Pressures Rise in Cozy Washington State Community

Rural hideaway off Seattle coast feels crush of popularity - a letter from Bainbridge Island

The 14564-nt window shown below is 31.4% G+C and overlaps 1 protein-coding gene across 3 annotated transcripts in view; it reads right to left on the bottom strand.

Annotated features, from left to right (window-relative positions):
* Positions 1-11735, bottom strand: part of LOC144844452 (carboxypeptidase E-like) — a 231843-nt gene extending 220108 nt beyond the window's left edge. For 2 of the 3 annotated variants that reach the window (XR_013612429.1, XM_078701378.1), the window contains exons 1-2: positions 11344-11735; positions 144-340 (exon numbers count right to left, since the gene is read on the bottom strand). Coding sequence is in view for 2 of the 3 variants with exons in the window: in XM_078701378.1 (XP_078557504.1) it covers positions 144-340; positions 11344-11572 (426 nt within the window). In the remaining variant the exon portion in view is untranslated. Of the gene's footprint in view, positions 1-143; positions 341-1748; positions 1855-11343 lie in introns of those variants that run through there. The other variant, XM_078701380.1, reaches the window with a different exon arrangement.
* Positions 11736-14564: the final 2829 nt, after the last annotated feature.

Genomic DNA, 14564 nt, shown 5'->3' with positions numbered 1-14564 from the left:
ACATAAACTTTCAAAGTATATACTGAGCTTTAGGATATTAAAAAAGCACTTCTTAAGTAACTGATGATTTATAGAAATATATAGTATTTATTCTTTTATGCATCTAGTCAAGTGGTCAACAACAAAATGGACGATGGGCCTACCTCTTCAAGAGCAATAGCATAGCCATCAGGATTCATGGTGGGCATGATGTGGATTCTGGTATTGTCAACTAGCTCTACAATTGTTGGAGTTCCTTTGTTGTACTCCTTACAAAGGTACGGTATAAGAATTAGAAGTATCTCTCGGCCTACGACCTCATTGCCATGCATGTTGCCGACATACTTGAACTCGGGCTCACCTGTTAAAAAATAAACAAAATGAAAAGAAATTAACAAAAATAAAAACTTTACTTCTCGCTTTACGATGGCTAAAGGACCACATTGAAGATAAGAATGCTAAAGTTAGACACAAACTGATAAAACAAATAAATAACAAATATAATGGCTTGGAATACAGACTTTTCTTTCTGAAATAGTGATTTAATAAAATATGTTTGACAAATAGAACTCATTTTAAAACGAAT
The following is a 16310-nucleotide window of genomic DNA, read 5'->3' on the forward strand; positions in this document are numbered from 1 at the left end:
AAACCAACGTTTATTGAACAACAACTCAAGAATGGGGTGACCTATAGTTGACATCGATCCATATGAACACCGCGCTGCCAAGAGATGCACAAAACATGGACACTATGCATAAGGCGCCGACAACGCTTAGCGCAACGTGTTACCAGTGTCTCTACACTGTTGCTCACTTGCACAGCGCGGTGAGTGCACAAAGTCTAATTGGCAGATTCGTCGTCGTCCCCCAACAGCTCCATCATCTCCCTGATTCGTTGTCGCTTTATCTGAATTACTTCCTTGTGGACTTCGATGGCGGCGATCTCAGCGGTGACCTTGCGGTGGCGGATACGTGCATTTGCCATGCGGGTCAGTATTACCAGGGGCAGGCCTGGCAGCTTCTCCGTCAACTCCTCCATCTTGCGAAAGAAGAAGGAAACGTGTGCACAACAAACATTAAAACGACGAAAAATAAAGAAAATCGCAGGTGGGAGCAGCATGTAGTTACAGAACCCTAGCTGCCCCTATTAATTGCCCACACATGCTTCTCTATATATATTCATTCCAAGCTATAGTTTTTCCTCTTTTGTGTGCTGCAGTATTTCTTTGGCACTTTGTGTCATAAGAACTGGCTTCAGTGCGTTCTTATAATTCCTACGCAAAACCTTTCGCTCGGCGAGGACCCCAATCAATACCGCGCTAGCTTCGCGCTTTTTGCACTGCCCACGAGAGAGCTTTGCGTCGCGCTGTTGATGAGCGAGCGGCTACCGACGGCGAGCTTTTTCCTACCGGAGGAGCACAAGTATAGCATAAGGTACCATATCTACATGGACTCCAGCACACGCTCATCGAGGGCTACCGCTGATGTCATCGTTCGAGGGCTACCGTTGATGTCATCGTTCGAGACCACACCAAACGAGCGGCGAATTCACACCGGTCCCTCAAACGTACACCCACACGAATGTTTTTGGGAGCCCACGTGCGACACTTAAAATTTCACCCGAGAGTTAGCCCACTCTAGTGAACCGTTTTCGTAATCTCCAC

WAITING for the Sunday afternoon ferry from Seattle to Bainbridge Island, one driver proclaims via the California license plate on his snazzy little Japanese auto that he's a "BIZ WHIZ." A tourist, perhaps, en route to the Olympic peninsula. But given the lack of luggage and his general I've-done-this-before look, more likely a newcomer headed back home with the rest of the Seahawks fans.For most of the 200 and some-odd years since Capt. George Vancouver put in here, Bainbridge has been an independent and isolated neighbor of the big city just seven miles across the water. It has remained largely rural - a summer retreat for the wealthy. And that's been just fine with most people. Suzanne Downing, editor of the weekly newspaper here, is only half-joking when she says, "Here on the island we define the world as: (1) On Bainbridge Island and (2) Somewhere else." Recently, there's been an influx of newcomers attracted to this bucolic spot right next to the boomingest city in the Pacific Northwest. And it's not only changing the nature of the island, but causing a political and social split that's being seen in much of the West. As in a lot of places, it's the newly arrived who want to preserve the character of the island by limiting growth; those who've been here a long time want to be able to develop their land as they see fit. This tug-of-war, writes island author Andrew Ward, who moved here from Connecticut four years ago, "is probably as close to class warfare as you get out here." New houses and condominiums are going up at record rates, and the average price of a single-family home is approaching $250,000. State education officials predict that Bainbridge will gain another 850 school pupils in the next few years. Islander Brenda Bell wrote in the Sunday Seattle Times/Seattle Post Intelligencer magazine earlier this year th at the island "is having a middle-age identity crisis." Meanwhile, newly hired police officers and teachers can't afford to live here, a situation Janet West of Helpline House, a local charity group, finds "scandalous." Notwithstanding the relative wealth of most newcomers, several hundred island families have quietly sought help to pay grocery and heating bills. Changes in the community, reports city administrator Lynn Nordby, have resulted in "a tremendous amount of competition for space, for services, and for resources." Police Chief John Sutton says his biggest problems are "growth and traffic." Many islanders are concerned about the recent emergence in white supremicist activity here. On Veterans Day, city officials and the 1,200-member "Committee Against Malicious Harassment" held an all-day public forum called "Building a Healthy Community." Everything came to a head a year ago with a vote on whether Bainbridge should form an all-island government by incorporating as part of Winslow, the one small city here. The result split islanders right down the middle; out of 6,379 votes cast, the measure passed by just 140 votes - 2 percent. Opponents have gathered more than 2,000 signatures to put the issue back on the ballot, but they would need 60 percent to overturn the earlier vote. Meanwhile, Mr. Nordby and the other recently appointed administrators of the newly incorporated island government are scrambling to accommodate the inevitable change. One proposal has been to charge school "impact fees" of up to $7,000 for each new house built on the island. "There's a lot of controversy about what kind of environment we want to keep," says the Rev. Scott Huff, a Methodist minister who joined other community leaders in a forum sponsored recently by a local Christian Science church. "We've always been a place where people cared for each other, but with the influx of new people we see that kind of slipping away." But there is a sense that concerned citizens - whether they've been here for generations or just a few months - can preserve what has made Bainbridge Island a unique place. Says Walli Corn, who works with a drug education program: "Together it is possible to do for our community what we need to do."

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